21 Japanese wh-in-situ: –Taroo-ga nani-o katta ka nani: means what ka: sentence-final question particle –dare-ga hon-o katta ka dare: means who Grammar: –s(s(Y,Z)) --> np(Y,Q1), nomcase, vp(Z,Q2), sf(Q1,Q2). –vp(vp(Z,Y),Q) --> np(Z,Q), acccase, transitive(Y). –transitive(v(katta)) --> [katta]. –nomcase --> [ga]. –acccase --> [o]. –np(np(taroo),notwh) --> [taroo]. –np(np(hon),notwh) --> [hon]. –np(np(dare),wh) --> [dare]. –np(np(nani),wh) --> [nani]. Answer: –Use an extra argument to encode the lexical feature wh for nouns –Propagate this feature up to the sentence rule –Add a sentence-final particle rule that generates ka when this feature is wh

22 Japanese wh-in-situ: –Taroo-ga nani-o katta ka nani: means what ka: sentence-final question particle –dare-ga hon-o katta ka dare: means who Grammar: –s(s(Y,Z)) --> np(Y,Q1), nomcase, vp(Z,Q2), sf(Q1,Q2). –vp(vp(Z,Y),Q) --> np(Z,Q), acccase, transitive(Y). –transitive(v(katta)) --> [katta]. –nomcase --> [ga]. –acccase --> [o]. –np(np(taroo),notwh) --> [taroo]. –np(np(hon),notwh) --> [hon]. –np(np(dare),wh) --> [dare]. –np(np(nani),wh) --> [nani]. Sentence-final particle rule: –sf(wh,notwh) --> [ka]. –sf(notwh,wh) --> [ka]. –sf(notwh,notwh) --> []. (empty) –sf(wh,wh) --> [ka].( dare-ga nani-o katta ka: who bought what )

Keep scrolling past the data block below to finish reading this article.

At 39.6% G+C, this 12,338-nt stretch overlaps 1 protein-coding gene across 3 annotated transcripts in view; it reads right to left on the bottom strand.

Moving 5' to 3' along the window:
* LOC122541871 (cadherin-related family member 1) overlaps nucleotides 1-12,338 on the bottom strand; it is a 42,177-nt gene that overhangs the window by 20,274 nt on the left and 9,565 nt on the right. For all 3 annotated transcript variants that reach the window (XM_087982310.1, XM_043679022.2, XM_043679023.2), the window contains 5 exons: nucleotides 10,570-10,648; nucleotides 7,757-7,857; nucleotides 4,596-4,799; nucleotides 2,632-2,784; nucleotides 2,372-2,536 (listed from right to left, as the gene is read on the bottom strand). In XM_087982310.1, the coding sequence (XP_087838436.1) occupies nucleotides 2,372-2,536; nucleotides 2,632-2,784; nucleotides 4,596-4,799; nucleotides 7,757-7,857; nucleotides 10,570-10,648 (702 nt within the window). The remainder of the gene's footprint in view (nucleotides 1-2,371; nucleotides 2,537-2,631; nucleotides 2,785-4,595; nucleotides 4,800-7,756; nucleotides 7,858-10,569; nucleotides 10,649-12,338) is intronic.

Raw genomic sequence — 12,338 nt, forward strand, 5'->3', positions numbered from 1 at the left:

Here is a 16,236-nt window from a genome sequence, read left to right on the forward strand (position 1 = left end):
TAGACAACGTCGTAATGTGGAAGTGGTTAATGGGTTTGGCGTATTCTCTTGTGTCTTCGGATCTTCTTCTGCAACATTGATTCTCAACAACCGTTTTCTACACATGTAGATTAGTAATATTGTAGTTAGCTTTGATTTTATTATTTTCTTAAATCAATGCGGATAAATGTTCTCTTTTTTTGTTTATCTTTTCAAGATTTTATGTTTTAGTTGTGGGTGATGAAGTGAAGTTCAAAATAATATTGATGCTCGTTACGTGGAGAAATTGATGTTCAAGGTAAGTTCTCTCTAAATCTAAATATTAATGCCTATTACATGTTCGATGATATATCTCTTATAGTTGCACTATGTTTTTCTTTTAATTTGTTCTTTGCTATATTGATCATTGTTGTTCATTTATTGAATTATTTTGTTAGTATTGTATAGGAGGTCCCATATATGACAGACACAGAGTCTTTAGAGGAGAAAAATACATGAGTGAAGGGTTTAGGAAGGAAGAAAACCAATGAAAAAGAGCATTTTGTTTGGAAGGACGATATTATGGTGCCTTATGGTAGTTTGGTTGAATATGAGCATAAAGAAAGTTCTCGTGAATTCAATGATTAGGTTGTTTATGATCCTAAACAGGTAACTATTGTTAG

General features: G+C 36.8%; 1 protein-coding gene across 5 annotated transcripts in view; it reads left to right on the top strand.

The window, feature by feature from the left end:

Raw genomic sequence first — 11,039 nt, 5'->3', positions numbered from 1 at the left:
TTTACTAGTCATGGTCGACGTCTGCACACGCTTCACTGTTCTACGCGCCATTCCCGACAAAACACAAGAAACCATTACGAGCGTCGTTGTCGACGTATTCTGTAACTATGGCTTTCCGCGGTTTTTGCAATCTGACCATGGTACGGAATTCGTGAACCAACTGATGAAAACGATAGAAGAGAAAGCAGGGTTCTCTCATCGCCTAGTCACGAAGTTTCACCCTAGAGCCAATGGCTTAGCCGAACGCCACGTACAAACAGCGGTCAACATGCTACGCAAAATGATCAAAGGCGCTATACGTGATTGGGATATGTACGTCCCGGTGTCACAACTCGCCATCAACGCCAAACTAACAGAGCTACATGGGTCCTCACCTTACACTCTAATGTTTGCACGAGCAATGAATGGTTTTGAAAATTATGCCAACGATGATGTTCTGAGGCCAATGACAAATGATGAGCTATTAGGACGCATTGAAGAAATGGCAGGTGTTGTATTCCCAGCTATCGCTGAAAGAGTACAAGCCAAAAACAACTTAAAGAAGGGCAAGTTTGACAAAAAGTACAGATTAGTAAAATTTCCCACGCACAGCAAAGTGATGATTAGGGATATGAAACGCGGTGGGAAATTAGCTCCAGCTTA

23 Japanese wh-in-situ: –Taroo-ga nani-o katta ka nani: means what ka: sentence-final question particle –dare-ga hon-o katta ka dare: means who Computation tree: –?- s(X,[taroo,ga,nani,o,katta,ka],[]). –X = s(np(taroo),vp(np(nani),v(katta))) –?- s(X,[taroo,ga,nani,o,katta],[]). –no s(s(Y,Z)) --> np(Y,Q1), nomcase, vp(Z,Q2), sf(Q1,Q2). vp(vp(Z,Y),Q) --> np(Z,Q), acccase, transitive(Y). transitive(v(katta)) --> [katta]. nomcase --> [ga]. acccase --> [o]. np(np(taroo),notwh) --> [taroo]. np(np(hon),notwh) --> [hon]. np(np(dare),wh) --> [dare]. np(np(nani),wh) --> [nani]. sf(wh,notwh) --> [ka]. sf(notwh,wh) --> [ka]. sf(notwh,notwh) --> []. sf(wh,wh) --> [ka]. We may want to modifiy the parse tree to represent the sentence-final particle ka as well

24 Next Time We’ll look at wh-questions in English... and also take another step towards our machine translator